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Faith and spirituality

Whilst it is not true for everyone, for many people their faith or spiritual practices are a source of strength and comfort in difficult times. However, sometimes we can find ourselves going through times of confusion or doubt. We may realise that what we once believed or found useful is no longer helping us. Talking about these issues can help to make sense of what is going on and provide a non-judgmental space where you are free to express any thoughts and emotions connected with your spiritual beliefs. This process can help to you to move forward with your faith and spirituality in a way that aligns with your values and understanding of life.

As a therapist, I understand how important faith and spirituality can be and I am experienced in exploring this area of life with clients. I aim to avoid making assumptions about religion or spirituality, preferring to listen to the beliefs and experiences of each individual and deepen my understanding of what their faith means to them.


Spiritual abuse

Spiritual abuse can be difficult to define. It is a term covering a wide range of traumatic experiences, from ritual abuse to emotional exploitation within a religious setting. Sometimes it is obvious, at other times a person doesn't realise they are being spiritually abused until after they have left the situation.


Jeff VanVonderen defines spiritual abuse in this way:-

Spiritual abuse occurs when someone in a position of spiritual authority, the purpose of which is to 'come underneath' and serve, build, equip and make God's people MORE free, misuses that authority placing themselves over God's people to control, coerce or manipulate them for seemingly Godly purposes which are really their own.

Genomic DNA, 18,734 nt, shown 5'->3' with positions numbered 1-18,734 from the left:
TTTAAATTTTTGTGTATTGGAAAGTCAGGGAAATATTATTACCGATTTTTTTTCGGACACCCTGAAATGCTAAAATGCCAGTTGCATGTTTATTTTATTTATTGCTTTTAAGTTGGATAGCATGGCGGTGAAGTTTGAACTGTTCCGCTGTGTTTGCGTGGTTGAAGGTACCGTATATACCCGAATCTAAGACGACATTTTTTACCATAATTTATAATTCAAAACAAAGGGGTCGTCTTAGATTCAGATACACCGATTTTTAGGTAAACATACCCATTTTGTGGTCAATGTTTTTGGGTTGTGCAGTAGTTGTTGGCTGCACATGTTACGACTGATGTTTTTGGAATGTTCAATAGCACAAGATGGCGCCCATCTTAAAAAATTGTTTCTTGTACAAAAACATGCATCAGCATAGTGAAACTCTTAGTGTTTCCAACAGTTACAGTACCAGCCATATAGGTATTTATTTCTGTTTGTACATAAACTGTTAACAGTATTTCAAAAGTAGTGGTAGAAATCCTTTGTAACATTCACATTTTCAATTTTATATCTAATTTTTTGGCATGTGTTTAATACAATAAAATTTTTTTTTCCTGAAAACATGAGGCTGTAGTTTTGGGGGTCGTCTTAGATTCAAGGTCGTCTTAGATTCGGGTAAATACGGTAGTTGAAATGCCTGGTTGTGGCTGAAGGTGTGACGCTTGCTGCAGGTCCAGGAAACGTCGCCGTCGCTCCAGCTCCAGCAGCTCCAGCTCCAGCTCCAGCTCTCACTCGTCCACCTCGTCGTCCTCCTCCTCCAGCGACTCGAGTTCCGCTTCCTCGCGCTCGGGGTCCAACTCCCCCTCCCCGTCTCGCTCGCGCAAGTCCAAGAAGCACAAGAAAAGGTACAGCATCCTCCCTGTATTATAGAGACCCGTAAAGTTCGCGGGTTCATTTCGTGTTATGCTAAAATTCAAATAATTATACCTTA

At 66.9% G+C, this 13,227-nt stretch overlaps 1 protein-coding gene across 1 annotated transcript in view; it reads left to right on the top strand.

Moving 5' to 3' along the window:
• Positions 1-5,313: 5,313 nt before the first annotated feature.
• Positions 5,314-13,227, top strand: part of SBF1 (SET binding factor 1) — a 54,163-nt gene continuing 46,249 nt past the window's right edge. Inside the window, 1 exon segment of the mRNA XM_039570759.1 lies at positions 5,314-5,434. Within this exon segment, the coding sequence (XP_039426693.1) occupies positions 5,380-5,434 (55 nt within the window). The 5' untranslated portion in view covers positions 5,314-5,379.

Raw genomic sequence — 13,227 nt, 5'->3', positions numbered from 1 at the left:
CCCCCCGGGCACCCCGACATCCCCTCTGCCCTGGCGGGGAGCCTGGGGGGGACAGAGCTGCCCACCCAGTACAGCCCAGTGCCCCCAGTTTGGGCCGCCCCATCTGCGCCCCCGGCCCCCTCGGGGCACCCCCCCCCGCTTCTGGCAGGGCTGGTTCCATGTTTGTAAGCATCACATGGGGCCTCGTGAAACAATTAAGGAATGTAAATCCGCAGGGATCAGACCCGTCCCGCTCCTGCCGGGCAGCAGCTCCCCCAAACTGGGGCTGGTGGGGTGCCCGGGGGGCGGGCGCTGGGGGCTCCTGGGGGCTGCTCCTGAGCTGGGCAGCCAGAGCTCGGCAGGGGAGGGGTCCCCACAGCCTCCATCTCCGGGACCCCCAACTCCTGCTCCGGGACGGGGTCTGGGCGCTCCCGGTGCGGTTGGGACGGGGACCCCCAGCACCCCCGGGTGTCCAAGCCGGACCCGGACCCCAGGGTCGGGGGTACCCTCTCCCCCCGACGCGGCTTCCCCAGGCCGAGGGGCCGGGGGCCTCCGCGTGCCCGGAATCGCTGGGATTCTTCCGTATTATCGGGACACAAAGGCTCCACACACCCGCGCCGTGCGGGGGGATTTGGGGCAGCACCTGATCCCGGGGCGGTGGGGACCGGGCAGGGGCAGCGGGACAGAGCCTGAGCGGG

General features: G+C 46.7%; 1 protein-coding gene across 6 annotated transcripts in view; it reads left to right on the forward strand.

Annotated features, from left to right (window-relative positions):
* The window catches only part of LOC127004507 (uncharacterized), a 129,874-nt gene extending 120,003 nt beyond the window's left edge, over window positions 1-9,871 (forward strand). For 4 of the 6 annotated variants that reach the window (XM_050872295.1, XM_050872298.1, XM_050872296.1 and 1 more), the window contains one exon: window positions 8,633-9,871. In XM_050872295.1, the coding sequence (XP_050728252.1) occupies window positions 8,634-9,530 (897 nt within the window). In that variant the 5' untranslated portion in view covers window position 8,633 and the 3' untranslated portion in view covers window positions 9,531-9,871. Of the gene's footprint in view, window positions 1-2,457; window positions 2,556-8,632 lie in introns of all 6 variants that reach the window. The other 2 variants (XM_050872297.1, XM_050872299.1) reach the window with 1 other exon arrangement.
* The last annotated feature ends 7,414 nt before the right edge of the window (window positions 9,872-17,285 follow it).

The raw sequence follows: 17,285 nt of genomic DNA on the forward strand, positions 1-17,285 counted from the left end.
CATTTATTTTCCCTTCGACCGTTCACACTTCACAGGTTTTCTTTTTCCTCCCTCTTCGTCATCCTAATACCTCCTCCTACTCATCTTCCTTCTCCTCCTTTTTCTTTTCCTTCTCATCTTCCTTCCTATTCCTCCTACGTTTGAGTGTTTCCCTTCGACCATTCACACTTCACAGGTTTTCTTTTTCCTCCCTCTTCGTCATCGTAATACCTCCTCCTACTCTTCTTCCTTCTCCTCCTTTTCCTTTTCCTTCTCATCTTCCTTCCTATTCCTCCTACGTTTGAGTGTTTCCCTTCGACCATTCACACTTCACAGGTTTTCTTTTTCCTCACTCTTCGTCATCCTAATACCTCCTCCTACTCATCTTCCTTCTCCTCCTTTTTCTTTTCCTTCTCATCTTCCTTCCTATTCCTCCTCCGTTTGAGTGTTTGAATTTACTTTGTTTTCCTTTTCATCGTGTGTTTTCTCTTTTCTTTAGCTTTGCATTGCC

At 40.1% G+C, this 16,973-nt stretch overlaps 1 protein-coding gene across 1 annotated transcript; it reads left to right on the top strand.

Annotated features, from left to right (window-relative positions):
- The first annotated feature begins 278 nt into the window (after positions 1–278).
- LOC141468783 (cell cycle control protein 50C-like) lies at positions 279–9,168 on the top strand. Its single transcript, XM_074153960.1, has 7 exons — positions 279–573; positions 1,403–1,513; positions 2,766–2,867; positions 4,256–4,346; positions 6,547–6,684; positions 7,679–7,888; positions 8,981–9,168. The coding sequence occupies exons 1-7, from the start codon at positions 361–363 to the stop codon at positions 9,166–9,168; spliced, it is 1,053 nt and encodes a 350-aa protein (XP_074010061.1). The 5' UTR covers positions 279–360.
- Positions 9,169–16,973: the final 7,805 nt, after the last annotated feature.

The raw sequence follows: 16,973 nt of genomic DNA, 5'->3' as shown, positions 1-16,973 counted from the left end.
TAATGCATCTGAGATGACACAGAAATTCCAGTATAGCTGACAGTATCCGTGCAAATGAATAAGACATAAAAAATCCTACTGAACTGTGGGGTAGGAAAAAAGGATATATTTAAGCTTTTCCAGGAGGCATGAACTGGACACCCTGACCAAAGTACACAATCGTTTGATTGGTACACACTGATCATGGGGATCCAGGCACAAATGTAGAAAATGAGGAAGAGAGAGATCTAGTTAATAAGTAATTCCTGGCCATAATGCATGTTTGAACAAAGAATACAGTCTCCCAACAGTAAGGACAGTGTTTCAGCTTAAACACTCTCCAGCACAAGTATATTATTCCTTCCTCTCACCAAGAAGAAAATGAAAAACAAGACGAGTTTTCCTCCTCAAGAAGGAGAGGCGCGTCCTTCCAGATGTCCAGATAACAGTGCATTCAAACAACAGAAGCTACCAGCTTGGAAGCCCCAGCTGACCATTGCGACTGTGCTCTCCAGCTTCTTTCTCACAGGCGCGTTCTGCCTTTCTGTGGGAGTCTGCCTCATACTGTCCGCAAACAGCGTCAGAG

Writing about Christianity, Ronald Enroth asserts:-

Do the abusers intend to inflict hurt? In most cases, probably not. They usually are unaware of what they are doing to people in the name of God. They may, in fact, be convinced that their behavior is what the Lord has mandated. What others interpret as control they may view as caring for the flock. They are usually so narcissistic or so focused on some great thing they are doing for God that they don't notice the wounds they are inflicting on their followers.

Whether the damage inflicted upon victims of spiritual abuse was intentional or not, the pain is very real. Trust has been shattered and recovery can take time. Some people may question or even lose their faith, whilst others are able to rebuild their spiritual beliefs and practices, often with some changes and greater caution than before. 

Finding a safe place to work through the trauma of spiritual abuse can be vital for recovery. Therapy can help by providing you with a completely non-judgmental place for you to express all of your thoughts and emotions without having to worry about what someone else might be thinking. An ethical counsellor will not be attempting to persuade you to either return to your faith or leave your faith. Instead they will empathise with your experience and accept your unique journey as you work towards healing and recovery from spiritual abuse.

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